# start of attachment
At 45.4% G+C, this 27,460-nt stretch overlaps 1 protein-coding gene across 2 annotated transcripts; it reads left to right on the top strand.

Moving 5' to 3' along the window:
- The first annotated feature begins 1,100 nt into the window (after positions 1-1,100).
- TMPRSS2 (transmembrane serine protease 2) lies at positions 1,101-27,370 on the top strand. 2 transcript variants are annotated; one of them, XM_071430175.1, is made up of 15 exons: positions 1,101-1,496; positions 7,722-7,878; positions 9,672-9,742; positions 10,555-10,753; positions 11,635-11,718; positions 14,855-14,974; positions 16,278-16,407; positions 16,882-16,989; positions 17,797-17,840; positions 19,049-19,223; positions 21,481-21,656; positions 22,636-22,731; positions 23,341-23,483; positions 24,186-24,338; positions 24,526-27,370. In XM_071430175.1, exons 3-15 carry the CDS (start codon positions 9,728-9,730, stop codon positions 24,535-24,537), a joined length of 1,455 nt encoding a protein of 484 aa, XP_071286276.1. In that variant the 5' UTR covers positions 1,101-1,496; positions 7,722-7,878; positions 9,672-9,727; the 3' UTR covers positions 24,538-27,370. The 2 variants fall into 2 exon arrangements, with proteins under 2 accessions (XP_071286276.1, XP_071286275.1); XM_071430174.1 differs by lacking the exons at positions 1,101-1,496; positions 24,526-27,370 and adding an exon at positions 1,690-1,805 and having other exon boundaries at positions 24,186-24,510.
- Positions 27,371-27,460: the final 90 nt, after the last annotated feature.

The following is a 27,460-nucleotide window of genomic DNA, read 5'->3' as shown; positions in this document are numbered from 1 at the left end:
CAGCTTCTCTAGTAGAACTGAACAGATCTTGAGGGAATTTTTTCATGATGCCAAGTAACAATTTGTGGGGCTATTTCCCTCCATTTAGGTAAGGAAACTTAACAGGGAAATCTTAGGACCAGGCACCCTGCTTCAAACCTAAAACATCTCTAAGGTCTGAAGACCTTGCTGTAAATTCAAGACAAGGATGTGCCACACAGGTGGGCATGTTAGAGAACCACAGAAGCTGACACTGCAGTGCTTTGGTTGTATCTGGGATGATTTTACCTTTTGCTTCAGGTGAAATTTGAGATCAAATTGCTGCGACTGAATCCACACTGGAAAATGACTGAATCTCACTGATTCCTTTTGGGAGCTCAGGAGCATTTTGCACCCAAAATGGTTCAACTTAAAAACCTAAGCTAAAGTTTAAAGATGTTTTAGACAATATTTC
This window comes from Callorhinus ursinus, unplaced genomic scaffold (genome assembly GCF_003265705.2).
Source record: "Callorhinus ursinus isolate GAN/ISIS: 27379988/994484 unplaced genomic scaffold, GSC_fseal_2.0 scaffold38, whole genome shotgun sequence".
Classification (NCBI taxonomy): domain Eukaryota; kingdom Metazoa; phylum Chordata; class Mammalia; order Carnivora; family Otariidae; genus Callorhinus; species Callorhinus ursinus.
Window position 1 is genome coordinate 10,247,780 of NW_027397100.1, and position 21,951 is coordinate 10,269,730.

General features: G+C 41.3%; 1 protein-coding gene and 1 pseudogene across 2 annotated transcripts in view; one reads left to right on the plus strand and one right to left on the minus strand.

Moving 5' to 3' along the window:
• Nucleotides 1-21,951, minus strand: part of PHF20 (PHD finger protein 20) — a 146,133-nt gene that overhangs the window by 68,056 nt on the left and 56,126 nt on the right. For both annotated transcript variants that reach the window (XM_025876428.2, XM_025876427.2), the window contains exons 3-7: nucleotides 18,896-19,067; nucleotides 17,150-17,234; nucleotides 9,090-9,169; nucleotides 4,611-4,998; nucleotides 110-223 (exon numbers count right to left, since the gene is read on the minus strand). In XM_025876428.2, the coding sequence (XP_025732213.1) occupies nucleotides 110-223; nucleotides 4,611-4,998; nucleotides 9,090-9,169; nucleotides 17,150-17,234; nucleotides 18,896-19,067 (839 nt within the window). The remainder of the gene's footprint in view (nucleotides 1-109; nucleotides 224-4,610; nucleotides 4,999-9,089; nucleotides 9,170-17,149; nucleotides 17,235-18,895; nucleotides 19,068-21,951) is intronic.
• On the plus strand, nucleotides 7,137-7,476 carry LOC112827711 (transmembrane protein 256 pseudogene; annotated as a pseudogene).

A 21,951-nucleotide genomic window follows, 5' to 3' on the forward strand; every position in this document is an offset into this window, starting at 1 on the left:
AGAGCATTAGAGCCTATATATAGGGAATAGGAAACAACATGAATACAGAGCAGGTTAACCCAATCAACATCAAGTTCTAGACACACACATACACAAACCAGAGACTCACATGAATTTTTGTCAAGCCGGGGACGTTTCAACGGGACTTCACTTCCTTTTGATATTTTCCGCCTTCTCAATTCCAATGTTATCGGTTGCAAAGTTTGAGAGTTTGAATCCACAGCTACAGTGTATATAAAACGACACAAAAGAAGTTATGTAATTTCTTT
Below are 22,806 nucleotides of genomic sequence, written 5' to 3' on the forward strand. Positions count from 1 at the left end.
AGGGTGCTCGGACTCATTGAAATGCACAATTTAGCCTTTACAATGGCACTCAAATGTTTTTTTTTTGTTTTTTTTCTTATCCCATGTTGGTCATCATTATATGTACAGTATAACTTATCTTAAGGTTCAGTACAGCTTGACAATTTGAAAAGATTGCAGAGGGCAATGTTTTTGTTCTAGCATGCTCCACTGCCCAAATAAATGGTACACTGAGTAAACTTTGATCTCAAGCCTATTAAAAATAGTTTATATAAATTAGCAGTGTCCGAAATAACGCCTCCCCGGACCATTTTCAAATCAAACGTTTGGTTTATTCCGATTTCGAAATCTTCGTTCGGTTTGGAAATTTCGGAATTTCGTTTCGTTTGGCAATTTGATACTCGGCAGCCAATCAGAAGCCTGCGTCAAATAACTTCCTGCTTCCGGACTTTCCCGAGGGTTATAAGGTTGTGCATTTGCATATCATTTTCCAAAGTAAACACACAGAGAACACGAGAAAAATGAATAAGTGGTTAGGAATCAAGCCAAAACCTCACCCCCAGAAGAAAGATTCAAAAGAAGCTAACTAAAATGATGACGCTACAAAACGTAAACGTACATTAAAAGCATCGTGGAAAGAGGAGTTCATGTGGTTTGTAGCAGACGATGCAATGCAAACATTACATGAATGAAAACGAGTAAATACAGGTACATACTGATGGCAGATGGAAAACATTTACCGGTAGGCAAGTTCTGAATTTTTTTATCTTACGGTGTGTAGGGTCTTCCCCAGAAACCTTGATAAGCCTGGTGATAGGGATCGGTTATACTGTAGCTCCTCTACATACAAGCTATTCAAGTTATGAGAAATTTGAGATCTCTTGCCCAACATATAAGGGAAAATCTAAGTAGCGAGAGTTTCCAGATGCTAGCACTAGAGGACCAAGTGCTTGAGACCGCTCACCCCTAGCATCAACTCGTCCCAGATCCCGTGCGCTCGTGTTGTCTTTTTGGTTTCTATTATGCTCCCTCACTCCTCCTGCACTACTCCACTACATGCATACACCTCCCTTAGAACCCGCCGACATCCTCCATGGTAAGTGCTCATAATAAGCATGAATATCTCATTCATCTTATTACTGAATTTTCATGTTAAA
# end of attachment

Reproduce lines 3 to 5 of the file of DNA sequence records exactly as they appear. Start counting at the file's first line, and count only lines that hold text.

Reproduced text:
- The first annotated feature begins 1,100 nt into the window (after positions 1-1,100).
- TMPRSS2 (transmembrane serine protease 2) lies at positions 1,101-27,370 on the top strand. 2 transcript variants are annotated; one of them, XM_071430175.1, is made up of 15 exons: positions 1,101-1,496; positions 7,722-7,878; positions 9,672-9,742; positions 10,555-10,753; positions 11,635-11,718; positions 14,855-14,974; positions 16,278-16,407; positions 16,882-16,989; positions 17,797-17,840; positions 19,049-19,223; positions 21,481-21,656; positions 22,636-22,731; positions 23,341-23,483; positions 24,186-24,338; positions 24,526-27,370. In XM_071430175.1, exons 3-15 carry the CDS (start codon positions 9,728-9,730, stop codon positions 24,535-24,537), a joined length of 1,455 nt encoding a protein of 484 aa, XP_071286276.1. In that variant the 5' UTR covers positions 1,101-1,496; positions 7,722-7,878; positions 9,672-9,727; the 3' UTR covers positions 24,538-27,370. The 2 variants fall into 2 exon arrangements, with proteins under 2 accessions (XP_071286276.1, XP_071286275.1); XM_071430174.1 differs by lacking the exons at positions 1,101-1,496; positions 24,526-27,370 and adding an exon at positions 1,690-1,805 and having other exon boundaries at positions 24,186-24,510.
- Positions 27,371-27,460: the final 90 nt, after the last annotated feature.